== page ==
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100Guest Name: Mr. PRIYA GURJAR
Country: United States
City: PORT ORANGE
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Travel Date: 18/12/1918
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Book Choice: Apsara Theatre Show

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Banteay Srei or Banteay Srey is a 10th century Cambodian temple dedicated to the Hindu god Shiva. Located in the area of Angkor in Cambodia. It lies near the hill of Phnom Dei, 25 km (16 mi) north-east of the main group of temples that once belonged to the medieval capitals of Yasodharapura and Angkor Thom. Banteay Srei is built largely of red sandstone, a medium that lends itself to the elaborate decorative wall carvings which are still observable today. The buildings themselves are miniature in scale, unusually so when measured by the standards of Angkorian construction. These factors have made the temple extremely popular with tourists, and have led to its being widely praised as a "precious gem", or the "jewel of Khmer art.

Banteay Srei is a temple in Cambodia built in honor of female deities, representing strength, unity, and safety. This pilot is now sustained as an organization that provides social support, healing arts, reproductive health education, life skills-building, leadership development to young Southeast Asian women impacted by sexual exploitation in their communities. 

Banteay Srei is dedicated to providing the tools and support necessary for young Southeast Asian women and girls to empower themselves. Based in Oakland, we are an organization that works with young women and girls ages 14-19, that are at-risk or are being sexually exploited. Banteay Srei believes that every person is entitled to living a free, happy and healthy life that is full of options. Through our programs and events that promote leadership development, cultural awareness and self-empowerment, we are working towards creating a generation of fierce, independent and self-empowered young Southeast Asian women.

History of Banteay Srey Temple

Consecrated on the 22nd of April, 967 A.D, Bantãy Sr?i was the only major temple at Angkor not built by a monarch; its construction is credited to a courtier named Yajnavaraha / Yajñavar?ha, who served as a counsellor to king R?jendravarman II .The foundational stela says that Yajñavar?ha, grandson of king Har?avarman I was a scholar and philanthropist who helped those who suffered from illness, injustice, or poverty. His pupil was the future king Jayavarman V (r. 968- ca. 1001) Originally, the temple was surrounded by a town called ??varapura.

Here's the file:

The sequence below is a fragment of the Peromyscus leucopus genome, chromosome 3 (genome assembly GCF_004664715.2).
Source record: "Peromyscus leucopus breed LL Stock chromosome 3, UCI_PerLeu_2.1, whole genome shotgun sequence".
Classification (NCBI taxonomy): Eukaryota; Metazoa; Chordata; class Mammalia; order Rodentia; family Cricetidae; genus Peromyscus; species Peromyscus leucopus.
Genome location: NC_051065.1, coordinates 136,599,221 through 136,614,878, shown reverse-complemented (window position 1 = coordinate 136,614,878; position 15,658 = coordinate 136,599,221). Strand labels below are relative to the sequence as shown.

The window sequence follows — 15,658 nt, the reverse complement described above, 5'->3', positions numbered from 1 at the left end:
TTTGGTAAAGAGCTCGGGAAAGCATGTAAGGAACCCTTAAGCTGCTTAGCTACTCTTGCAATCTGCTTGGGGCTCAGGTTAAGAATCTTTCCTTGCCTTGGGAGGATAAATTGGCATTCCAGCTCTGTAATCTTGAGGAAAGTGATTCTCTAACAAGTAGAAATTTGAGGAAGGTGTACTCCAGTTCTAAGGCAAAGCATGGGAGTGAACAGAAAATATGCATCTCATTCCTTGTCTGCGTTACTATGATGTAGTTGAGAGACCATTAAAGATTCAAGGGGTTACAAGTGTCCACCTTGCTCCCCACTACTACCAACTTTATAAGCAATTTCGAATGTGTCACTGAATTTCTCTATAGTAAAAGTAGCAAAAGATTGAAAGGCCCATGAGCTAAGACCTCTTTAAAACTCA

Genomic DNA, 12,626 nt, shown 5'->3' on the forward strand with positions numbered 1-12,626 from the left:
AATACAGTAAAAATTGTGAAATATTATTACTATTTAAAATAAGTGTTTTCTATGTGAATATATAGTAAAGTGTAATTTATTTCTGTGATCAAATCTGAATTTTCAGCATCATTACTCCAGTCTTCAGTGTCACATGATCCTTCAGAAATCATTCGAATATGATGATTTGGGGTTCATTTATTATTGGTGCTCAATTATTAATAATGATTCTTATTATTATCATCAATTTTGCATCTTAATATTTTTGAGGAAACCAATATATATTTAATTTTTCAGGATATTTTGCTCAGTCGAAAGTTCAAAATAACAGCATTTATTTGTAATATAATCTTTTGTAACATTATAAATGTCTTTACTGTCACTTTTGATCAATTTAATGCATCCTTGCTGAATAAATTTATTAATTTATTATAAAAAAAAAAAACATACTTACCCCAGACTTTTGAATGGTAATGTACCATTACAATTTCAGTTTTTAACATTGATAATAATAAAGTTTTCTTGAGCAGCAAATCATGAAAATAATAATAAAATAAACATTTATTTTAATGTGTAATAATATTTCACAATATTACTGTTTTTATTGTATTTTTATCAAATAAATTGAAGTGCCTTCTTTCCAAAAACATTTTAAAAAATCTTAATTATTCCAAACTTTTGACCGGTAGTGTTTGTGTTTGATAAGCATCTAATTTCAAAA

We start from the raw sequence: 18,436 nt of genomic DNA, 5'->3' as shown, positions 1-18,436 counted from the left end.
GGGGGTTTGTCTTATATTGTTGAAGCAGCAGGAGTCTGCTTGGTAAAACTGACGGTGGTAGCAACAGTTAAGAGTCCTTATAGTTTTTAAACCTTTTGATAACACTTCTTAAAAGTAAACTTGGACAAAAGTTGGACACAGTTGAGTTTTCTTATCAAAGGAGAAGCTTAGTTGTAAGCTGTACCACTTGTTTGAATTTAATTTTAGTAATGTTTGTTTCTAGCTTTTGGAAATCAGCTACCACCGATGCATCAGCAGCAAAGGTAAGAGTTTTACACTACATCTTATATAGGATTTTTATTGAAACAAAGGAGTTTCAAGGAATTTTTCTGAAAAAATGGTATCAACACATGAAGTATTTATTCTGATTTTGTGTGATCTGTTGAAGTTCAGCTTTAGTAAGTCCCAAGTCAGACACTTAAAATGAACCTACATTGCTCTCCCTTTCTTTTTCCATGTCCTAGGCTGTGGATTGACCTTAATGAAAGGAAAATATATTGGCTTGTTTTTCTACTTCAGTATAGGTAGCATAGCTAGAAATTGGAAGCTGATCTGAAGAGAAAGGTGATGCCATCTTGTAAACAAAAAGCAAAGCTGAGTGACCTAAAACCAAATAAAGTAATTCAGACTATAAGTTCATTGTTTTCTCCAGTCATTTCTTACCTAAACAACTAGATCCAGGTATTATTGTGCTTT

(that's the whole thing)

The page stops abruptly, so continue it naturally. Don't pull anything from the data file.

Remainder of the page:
It has been speculated that the temple's modern name,Bantãy Sr?i, is due to the many devatas carved into the red sandstone walls.

Yajñavar?ha's temple was primarily dedicated to the Hindu god ?iva. Originally, it was carried the name Tribhuvanamahe?vara — great lord of the threefold world — in reference to the Shaivite li?ga that served as its central religious image. However, the temple buildings appear to be divided along the central east-west axis between those buildings located south of the axis, which are devoted to ?iva, and those north of the axis, which are devoted to Vi??u.

The temple's modern name, Bantãy Sr?i — citadel of the women, or citadel of beauty — is probably related to the intricacy of the bas relief carvings found on the walls and the tiny dimensions of the buildings themselves.[6] Some have speculated that it relates to the many devatas carved into the walls of the buildings

Materials and style

The temple was rediscovered only in 1914, and was the subject of a celebrated case of art theft when André Malraux stole four devatas in 1923 (he was soon arrested and the figures returned). The incident stimulated interest in the site, which was cleared the following year, and in the 1930s Banteay Srei was restored in the first important use of anastylosis at Angkor. Until the discovery of the foundation stela in 1936, it had been assumed that the extreme decoration indicated a later date than was in fact the case. To prevent the site from water damage, the joint Cambodian-Swiss Banteay Srei Conservation Project installed a drainage system between 2000 and 2003. Measures were also taken to prevent damage to the temples walls being caused by nearby trees.

Unfortunately, the temple has been ravaged by pilfering and vandalism. When toward the end of the 20th century authorities removed some original statues and replaced them with concrete replicas, looters took to attacking the replicas. A statue of Shiva and his shakti Uma, removed to the National Museum in Phnom Penh for safekeeping, was assaulted in the museum itself.

The Sanctuary

The sanctuary is entered from the east by a doorway only 1.08 m in height: inside is an entrance chamber (or ma??apa) with a corbelled brick roof, then a short corridor leading to three towers to the west: the central tower is the tallest, at 9.8 m. Glaize notes the impression of delicacy given the towers by the antefixes on each of their tiers. The six stairways leading up to the platform were each guarded by two kneeling statues of human figures with animal heads; most of those now in place are replicas, the originals having been stolen or removed to museums.


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